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Webinar with Dr. Cobb

Squatting Knee Pain Relief (1 Minute Band Solution – Part 2)- Episode 430

Video Highlights

- Understanding vestibular influence on knee pain in squatting
- Loaded band drill to help with minor vestibular deficits
- Combining inputs for "One Pain-Free Rep"

We’re going to continue this week looking at this one pain-free rep principle to deal with knee pain while squatting.

If you did not watch last week’s blog please go back and check that one out so that you understand the basic concepts.

Last week we looked at the idea that if I have knee pain while squatting, there may be some mild, or major, biomechanical issue.

What we looked at specifically was the idea of the knee dropping into this valgus positioning while squatting as a potential contributor to knee pain.

We then looked at ways to de-stress that joint utilizing a band.

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Now let’s consider a different possibility. Let’s say that you have knee pain on the right while squatting.

You grab your camera, you film yourself. You watch yourself in a mirror and you actually have pretty decent knee tracking, right? You have decent ankle, mobility, etc.

But as you go down, as you come up, you’re like, yeah, I feel it. It’s a little bit uncomfortable.

One thing that you need to know is that our ability to go up and down is in part governed by our vestibular system.

The vestibular system is what allows us to know where we are in space and keep our balance.

In many cases, people that have mild vestibular deficits, often post head trauma, They’ve maybe they had a mild concussion or something, will struggle with squatting
because their brain feels unsafe in that movement and anytime the brain feels unsafe
It will try to prevent you from doing that particular movement, usually, by utilizing pain.

Now, a lot of times people who have vestibular issues will often have a very odd-looking squat. They have this kind of big hinge often sitting like that.

That’s not the only reason people do that, but it’s something that we’ve noticed. So one thing that we often find that we can do to help reduce pain in squatting, for people that may have a vestibular issue is to increase their feelings of safety or stability by adding load and also adding additional input from the body.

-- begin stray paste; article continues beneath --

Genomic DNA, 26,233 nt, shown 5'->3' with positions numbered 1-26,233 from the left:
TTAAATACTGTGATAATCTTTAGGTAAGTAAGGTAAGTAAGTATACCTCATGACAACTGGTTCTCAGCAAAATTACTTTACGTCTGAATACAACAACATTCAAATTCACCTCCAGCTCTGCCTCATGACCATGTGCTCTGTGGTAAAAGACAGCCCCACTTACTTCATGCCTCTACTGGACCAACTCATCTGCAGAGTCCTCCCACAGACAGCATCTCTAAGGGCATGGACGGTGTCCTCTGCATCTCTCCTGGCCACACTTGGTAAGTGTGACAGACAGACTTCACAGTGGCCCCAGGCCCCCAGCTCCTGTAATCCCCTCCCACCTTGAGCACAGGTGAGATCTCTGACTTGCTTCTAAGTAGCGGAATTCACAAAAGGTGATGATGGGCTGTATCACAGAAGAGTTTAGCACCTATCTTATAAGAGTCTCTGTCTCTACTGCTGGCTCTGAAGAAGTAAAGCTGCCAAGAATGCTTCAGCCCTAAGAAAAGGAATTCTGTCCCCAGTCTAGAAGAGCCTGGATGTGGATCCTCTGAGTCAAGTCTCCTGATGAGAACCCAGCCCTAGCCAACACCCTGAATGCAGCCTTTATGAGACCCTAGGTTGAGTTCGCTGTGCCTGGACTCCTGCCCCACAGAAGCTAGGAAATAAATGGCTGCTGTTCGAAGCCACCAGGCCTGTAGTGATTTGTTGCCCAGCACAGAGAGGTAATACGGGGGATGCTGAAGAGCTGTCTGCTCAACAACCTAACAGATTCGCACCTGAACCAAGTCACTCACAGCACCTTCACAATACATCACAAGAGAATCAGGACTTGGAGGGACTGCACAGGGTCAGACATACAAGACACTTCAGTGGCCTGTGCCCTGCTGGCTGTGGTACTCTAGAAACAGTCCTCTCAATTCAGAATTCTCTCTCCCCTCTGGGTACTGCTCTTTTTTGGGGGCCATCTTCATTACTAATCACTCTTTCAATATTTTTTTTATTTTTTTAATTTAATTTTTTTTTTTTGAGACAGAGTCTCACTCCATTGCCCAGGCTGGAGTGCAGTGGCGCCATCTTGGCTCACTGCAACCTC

So, in other words, we want their feet to be really engaged with the floor. We want their hands and the rest of their body involved and we want them to feel some load
so they know where gravity is with little bit more precision.

The easiest way to do that, is to grab an exercise band, put your feet inside it. And I’m going to recommend you start off with a light band if you’ve never done this before, You then are going to widen your feet into a comfortable squatting stance, externally, rotate a little bit if you need to.
I don’t know what your preferred squatting method is. And then you’re just going to simply rack this like you’re maybe moving into a front squat.

It doesn’t have to be anything particularly important but hold here and then I like to have people actually pull the band apart slightly to get a little bit more activity in their back. Now, once they have all this in position we’ll then try to have them squat.

Often, as they’re doing this, They’ll say, oh, that seems to decrease my knee pain.

And you also often notice that it changes the movement pattern that we’re seeing with the squat itself.

All those things are to be expected.

Now, if adding in this kind of band load to the squat helps, but it is insufficient to completely reduce the pain you still in this particular case maybe a little bit of that valgus knee positioning, It’s very easy to combine what we’ve just done with what we did in last week’s video.

So now I can take that same band that I had in last week’s video. It’s going to give me a little bit of valgus knee resistance. In other words, it’s pulling me out of that valgus position. Take my same loop band. So now I have some competing forces going on.

I come to this position, pull the band apart a little bit.

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So I get some load. Now, I go into my motion. And in many cases, people that have been having a lot of knee pain, with a combination of the de-stress from the lateral band, a little bit of increased information for the vestibular system and proprioceptive system with the squatting band, all of a sudden they may find their range of motion improves and their pain either dramatically decreases or goes away completely.

So this is an idea that I want to keep sharing with you. Work to find the combination of loads, the combination of inputs, that allow you to hit that one pain-free rep.

Give this a shot. Let me know what you think.

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